If you’re looking to rent an apartment, good luck.
Rents in the Tri-City area are hitting all time highs, matching a trend that prevails around the Bay Area, according to a research firm in San Francisco.
And this price rise could continue according to Nick Grotjahn with RealFacts, which collects information on complexes with 50 or more apartments.
"If the double digit rent growth continues in San Francisco, the Peninsula and South Bay, I suspect we'll see a migration to the East Bay as renters will be willing to commute further in attempt to find more affordable housing," he told Patch.
According to the study released earlier this week by RealFacts, rental rates have jumped more than 10 percent over the last year in some areas.
Currently, the average rent in the Tri-City area is $1,591, up from $1,486 this time last year, according to a recent report. On average, rents have increased nearly $100 across the board in the Fremont-Newark-Union City region, the report shows.
A complete list of findings is contained on the attached PDF. Selected examples show the following monthly rents:
- a studio now averages $1,113 per month, up 9 percent from $1,020 in the last 12 months;
- a one-bedroom, one-bathroom apartment is about $1,440, up from $1,332 last year;
- a two-bedroom townhouse (TH) now rents for $1,650, up 5.5 percent from $1,564 during the same period.
A survey of local complexes fit with the trend highlighted in the RealFacts study.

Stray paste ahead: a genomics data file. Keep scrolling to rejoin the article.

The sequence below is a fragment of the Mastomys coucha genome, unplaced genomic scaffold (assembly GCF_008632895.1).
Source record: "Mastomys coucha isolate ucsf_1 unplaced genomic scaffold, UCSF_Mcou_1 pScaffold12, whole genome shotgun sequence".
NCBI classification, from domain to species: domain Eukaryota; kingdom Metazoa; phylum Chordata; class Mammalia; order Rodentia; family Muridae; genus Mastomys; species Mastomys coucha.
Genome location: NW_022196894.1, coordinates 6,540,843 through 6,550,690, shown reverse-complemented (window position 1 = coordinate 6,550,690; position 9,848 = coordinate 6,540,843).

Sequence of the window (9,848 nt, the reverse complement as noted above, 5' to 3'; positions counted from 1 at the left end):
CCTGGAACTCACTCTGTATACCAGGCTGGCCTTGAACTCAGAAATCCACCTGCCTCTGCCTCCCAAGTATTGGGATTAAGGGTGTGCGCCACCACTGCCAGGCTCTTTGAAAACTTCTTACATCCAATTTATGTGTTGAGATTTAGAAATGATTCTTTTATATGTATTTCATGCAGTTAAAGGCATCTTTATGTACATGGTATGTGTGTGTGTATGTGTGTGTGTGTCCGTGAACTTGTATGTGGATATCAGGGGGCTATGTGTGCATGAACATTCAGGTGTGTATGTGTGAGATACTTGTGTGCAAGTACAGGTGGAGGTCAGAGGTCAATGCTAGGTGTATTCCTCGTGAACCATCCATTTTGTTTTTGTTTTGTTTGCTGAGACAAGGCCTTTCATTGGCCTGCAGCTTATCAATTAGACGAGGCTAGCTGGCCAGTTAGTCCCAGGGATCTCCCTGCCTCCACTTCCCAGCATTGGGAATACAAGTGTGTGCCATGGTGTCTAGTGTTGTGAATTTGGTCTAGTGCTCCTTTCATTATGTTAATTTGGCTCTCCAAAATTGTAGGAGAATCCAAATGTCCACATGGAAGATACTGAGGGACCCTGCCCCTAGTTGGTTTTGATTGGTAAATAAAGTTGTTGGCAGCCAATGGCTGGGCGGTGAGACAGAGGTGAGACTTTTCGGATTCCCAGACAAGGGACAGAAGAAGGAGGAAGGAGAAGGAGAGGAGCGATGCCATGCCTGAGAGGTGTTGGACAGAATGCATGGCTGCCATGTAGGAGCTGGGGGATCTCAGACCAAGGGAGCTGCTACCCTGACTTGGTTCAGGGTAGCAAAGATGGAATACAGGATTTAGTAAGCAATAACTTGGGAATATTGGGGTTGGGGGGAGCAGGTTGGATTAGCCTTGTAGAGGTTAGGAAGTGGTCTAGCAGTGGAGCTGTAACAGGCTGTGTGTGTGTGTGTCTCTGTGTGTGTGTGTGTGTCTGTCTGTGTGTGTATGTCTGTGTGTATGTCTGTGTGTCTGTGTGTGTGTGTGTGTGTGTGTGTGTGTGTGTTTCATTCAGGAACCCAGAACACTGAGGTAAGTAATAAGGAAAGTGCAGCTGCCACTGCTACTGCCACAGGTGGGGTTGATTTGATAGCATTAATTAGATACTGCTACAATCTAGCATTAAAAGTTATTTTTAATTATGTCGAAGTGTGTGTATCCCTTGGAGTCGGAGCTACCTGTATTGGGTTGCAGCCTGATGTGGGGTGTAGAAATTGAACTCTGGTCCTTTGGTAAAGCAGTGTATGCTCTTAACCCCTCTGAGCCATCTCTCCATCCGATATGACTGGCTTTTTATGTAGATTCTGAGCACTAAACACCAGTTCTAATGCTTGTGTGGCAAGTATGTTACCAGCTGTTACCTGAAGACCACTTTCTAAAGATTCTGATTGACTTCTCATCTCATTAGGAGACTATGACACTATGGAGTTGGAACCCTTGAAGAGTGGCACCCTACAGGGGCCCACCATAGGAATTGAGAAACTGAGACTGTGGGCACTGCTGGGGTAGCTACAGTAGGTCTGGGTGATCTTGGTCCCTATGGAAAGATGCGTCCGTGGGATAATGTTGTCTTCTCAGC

At the Verandas in Union City, a higher-end community located near the Bart station, a two-bedroom, two-bathroom apartment is about $1880, up more than $200 from $1,650 this time last year. At Avalon Union City — the priciest complex in Union City — a two-bedroom currently starts at $2,185.
While the Tri-City region is expensive compared to the national average of $1,029 a month, it's lower than our larger Bay Area counterparts.
According to the report, the San Jose market has seen the highest increase with an average rent reaching near $2,000. It’s the highest market surveyed this quarter, the report states. But San Jose isn’t alone. Oakland had a 14.4 percent jump in the last year to $1,835 with San Francisco’s average rent rising 12.9 percent to $2,734.
Why are rents rising?
A Mercury News article on the phenomenon attributes it to a combination of an improving job market and the fact that some would-be home owners are unable to buy or hold onto homes.
But given that rental properties are a market the best answer for why landlords are raising rents may simply be that they can.
Have you been in the market for a rental? What's your experience? Landlords, what do you say? Tell us in the comments section below.